by Aaron Levitt | November 14, 2013 11:04 am
Oil stocks have become commonplace in many long-term portfolios, but an oil ETF is another way to bet on the price of crude.
Why do so many investors have their eyes on oil stocks? Because global energy demand is skyrocketing as our world’s population continues to grow and modernize. In fact, integrated oil stock Exxon Mobil (XOM) predicts that global demand for energy will increase roughly 30% by 2040. The bulk of that gain will be led by economic growth from non-OECD countries and developing nations.
So oil stocks are seen as a way to play the potential rise in commodity prices that come along supply/demand imbalances. Even with advancing technology, there is only a finite supply of oil on earth. Of course, an oil ETF can be used to make a similar play.
See, with the recent growth in the popularity of exchange-traded funds (ETFs), investors now have a whole host of oil ETFs to bet directly on the price of crude. These new commodity-tracking funds certainly “throw a wrench in the machine” when it comes to choosing which is better — oil stocks or an oil ETF.
There are pros and cons to both plays. So it’s important to know all the options before choosing an oil ETF over individual oil stocks like Chevron (CVX).
Adding a dose of oil stocks could be the best way for many investors to get their energy fix. After all, it stands to reason that higher demand and prices for crude oil and natural gas should help boost earnings and share prices for many oil stocks.
Plus, direct ownership of oil stocks such as Range Resources (RRC) offers a host of other benefits over their oil ETF rivals as well.
The first: dividend potential.
In our capital gains obsessed market, investors tend to forget that owning a piece of stock was originally done to collect a piece of the company’s cash flows and earnings — i.e. a dividend payment. While oil stocks aren’t necessarily high-yielding — due to the high CAPEX requirements of drilling — many do offer growing dividends. And those dividends — even small ones like Apache’s (APA) 0.90% payout — can add up over time and are an important component to the total returns of oil stocks.
Plus, oil stocks can sometimes see gains over time even if crude and natural gas is getting cheaper or prices are flat. This is due to the fact that energy companies can add value and cut costs. When it comes to a commodity-tracking oil ETF, though, that simply isn’t the case. What you see is what you get.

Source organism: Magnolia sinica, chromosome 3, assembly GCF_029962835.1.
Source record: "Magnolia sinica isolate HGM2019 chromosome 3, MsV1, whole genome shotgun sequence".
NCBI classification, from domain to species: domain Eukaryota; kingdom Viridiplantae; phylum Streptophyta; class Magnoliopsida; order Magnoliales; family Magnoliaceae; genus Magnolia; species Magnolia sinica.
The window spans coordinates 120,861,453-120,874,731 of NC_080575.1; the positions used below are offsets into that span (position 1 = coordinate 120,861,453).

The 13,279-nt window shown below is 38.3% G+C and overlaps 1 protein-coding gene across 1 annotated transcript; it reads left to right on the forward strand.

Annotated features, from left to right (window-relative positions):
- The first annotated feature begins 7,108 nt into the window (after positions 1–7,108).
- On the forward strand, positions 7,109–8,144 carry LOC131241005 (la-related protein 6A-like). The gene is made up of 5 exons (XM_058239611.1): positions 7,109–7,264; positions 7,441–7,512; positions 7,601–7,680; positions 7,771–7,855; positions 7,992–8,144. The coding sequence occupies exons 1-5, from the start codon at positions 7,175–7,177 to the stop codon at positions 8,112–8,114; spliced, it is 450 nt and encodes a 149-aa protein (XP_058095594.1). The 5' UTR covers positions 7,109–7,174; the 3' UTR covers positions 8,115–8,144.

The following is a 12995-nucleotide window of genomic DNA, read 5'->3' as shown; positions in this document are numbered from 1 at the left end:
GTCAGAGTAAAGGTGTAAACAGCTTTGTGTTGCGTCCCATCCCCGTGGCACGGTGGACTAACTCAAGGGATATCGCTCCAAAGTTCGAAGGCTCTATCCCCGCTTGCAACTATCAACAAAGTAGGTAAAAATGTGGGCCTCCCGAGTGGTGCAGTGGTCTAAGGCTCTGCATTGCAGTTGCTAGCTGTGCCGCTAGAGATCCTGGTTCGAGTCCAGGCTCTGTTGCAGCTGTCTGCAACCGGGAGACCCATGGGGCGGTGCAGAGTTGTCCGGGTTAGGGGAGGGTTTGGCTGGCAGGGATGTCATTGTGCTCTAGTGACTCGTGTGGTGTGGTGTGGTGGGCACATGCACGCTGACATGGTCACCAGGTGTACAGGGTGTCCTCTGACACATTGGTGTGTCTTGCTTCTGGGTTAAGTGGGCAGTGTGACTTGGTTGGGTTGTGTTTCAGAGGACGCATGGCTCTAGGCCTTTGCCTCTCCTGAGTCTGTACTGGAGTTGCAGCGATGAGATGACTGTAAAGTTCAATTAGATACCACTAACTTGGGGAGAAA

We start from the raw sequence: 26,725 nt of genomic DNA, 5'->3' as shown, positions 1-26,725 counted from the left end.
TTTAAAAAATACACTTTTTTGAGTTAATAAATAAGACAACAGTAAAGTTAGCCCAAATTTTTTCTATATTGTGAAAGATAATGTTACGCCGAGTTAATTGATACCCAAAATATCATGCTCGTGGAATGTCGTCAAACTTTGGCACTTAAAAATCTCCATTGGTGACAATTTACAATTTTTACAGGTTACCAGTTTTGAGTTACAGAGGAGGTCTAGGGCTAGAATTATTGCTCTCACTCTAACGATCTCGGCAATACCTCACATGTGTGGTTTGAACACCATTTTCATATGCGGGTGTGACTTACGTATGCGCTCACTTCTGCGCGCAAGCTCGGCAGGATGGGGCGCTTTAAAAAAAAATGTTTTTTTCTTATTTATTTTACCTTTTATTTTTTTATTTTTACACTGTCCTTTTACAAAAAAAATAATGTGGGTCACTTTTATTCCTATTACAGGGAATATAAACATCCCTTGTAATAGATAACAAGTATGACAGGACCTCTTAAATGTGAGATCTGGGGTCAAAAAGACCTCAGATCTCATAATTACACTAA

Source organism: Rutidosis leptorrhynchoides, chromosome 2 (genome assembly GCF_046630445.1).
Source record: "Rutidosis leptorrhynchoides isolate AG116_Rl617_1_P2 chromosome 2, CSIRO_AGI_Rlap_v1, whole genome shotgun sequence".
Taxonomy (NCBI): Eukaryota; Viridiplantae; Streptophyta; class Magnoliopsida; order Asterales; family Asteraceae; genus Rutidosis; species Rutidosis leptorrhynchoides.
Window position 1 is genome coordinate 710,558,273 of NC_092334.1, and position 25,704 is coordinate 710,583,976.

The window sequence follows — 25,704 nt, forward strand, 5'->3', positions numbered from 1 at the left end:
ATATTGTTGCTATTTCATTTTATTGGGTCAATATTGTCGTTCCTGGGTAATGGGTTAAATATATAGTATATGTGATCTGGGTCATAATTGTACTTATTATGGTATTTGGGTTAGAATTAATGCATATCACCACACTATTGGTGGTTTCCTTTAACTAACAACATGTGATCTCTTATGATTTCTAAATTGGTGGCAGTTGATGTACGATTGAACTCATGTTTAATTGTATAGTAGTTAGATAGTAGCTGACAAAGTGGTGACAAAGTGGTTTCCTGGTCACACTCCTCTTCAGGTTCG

Nevertheless, the reverse can be true for oil stocks as well. The recent uprisings in Libya caused oil prices to jump upwards over $100 per barrel. Yet, oil stock and Libyan-focused producer ENI (E) was hit hard and fell downwards on the news. This example highlights just how imperfect the relationship between oil stocks and energy commodity pricing can be.
For those investors looking for a “pure play” on crude or natural gas, however, an oil ETF could be for you. Sure, oil ETFs like the United States Natural Gas (UNG) are volatile. But if you pick the right Oil ETF, it may offer “more bang for your buck” in the short term.
That’s because oil ETFs tend to benefit more than oil stocks from actually supply/demand factors. The Energy Information Administration (EIA) releases positive inventory data for crude oil, and future’s pricing adjusts accordingly. An energy stock like Hess (HES) may or may not move on that news if company-related issues are weighing on shares.
Additionally, global geopolitical events can affect futures and oil stocks differently. As we’ve seen with the ENI example, oil prices may rise sharply in a crisis without lifting the share prices of oil stocks. So in this case, an oil ETF gets the nod.
Another positive for choosing an oil ETF based on futures? It offers diversification benefits, as these oil ETFs tend to move around differently that the overall stock market.
However, oil ETFs do have one major negative: They can be greatly affected by contango and backwardation. An oil ETF based only on current prices loses money if a market is in contango because it has to buy the higher-priced, longer-dated contract and sell the cheaper spot month.
Essentially, the oil ETF is selling low and buying high. That can kill returns and cause the oil ETF to not rack its underlying benchmark over the longer term.
As you can see, both oil stocks and an oil ETF have very different positives and negatives working for them. Both equities and futures do provide a host of benefits and choosing between them truly depends on what situation you’re looking to profit from.
However, there’s nothing that says you can’t own oil stocks and an oil ETF.
By combining individual energy stocks with a broad futures-based ETF — like PowerShares DB Commodity Index Tracking (DBC) — investors can gain the benefits from both asset classes. Ultimately, that could be the best long-term play.
As of this writing, Aaron Levitt did not hold a position in any of the aforementioned securitites.
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